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[AC] Mead Art Museum at Amherst College; [HC] Hampshire College Art Gallery;
[HD] Historic Deerfield; [MH] Mount Holyoke College Art Museum; [MH SK] The Joseph Allen Skinner Museum at Mount Holyoke College; [SC] Smith College Museum of Art; [UM] University Museum of Contemporary Art at UMASS Amherst

 


Maker(s):Pillement, Jean Baptiste; Allen, Anne
Culture:French (1728-1808); British (active 1790-1800)
Title:Ornament Design from 'Nouvelle suite de cahiers chinois a l'usage des dessinateurs et des peintres. Inventés et dessinés par Jean Pillement. Gravés par Anne Allen'
Date Made:ca. 1796-1798
Type:Print
Materials:etching with colored inks à la poupé on off-white laid paper
Place Made:Europe; France; Paris
Measurements:Sheet: 8 7/8 in x 7 1/16 in; 22.5 cm x 17.9 cm; Plate/Image: 7 5/8 in x 5 7/16 in; 19.4 cm x 13.8 cm
Accession Number:  AC 2012.325
Credit Line:Purchase with the Samuel B. Cummings (Class of 1926) Art Fund
2012-325.jpg

Label Text:
Anne Allen etched this image from the design by Jean Baptiste Pillement

Pillement, the designer of this imaginative scene, ranks among the most prolific developers of “chinoiserie”: a style of Western decoration featuring exotic, often purely fantastical motifs, whose name (French for “Chinese-esque”) misleadingly suggests a direct relationship to Chinese art. In a peripatetic career that took him across Europe, and brought him into collaboration with many printmakers, Pillement’s imagination never waned, and his innumerable designs would be adapted for use in textiles, wallpapers, tableware, and furniture—readily recognizable images that continue to epitomize the Rococo style today.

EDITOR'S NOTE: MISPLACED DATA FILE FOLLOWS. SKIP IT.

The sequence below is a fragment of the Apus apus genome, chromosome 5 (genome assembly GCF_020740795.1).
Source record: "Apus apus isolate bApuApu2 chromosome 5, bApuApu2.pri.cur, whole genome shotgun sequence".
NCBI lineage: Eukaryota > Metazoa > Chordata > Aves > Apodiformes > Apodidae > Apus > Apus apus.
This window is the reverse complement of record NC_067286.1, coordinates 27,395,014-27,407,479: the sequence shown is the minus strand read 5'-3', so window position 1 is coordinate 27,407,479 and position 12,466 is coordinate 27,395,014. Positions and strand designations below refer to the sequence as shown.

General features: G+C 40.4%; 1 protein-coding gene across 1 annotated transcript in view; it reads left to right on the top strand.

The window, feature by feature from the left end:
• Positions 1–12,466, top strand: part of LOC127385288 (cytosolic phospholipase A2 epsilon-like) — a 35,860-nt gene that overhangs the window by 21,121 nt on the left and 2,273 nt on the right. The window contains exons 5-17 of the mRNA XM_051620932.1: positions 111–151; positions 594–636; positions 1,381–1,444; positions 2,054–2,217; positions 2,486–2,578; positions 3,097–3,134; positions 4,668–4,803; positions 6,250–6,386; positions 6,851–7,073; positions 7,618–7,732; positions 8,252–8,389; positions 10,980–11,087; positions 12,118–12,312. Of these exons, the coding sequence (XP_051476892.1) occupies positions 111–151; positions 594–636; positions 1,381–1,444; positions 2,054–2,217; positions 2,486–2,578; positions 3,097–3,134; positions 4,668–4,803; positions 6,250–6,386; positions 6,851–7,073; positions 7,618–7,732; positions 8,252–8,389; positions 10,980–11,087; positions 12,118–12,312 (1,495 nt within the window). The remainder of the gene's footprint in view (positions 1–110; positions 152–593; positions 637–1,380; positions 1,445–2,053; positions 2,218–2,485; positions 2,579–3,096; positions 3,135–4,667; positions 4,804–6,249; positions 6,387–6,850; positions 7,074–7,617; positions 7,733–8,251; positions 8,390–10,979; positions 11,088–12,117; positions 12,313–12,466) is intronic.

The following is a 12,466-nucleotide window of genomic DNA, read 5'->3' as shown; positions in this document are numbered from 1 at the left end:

The etcher of Amherst’s sheet stands as the most effective translator of Pillement’s work: Anne Allen, who encountered the French-born designer in London (where he passed the longest sojourn of his career), and who began making prints after his designs in the 1770s. In 1799, following the death of his first wife, the two married, and continued their artistic collaboration.

Allen printed the present work using the latest method in color printing: applying different hues of ink to selected portions of each plate using a dauber. That tool’s shape (comprised of a round head on a straight handle) inspired the technical term for this method of printing: “à la poupée,” French for “with the doll.”
EEB

Tags:
machines; men; fishing; fish; speed; design; vegetation; writing; rivers; boats

Link to share this object record:
https://museums.fivecolleges.edu/detail.php?t=objects&type=ext&id_number=AC+2012.325

Research on objects in the collections, including provenance, is ongoing and may be incomplete. If you have additional information or would like to learn more about a particular object, please email fc-museums-web@fivecolleges.edu.

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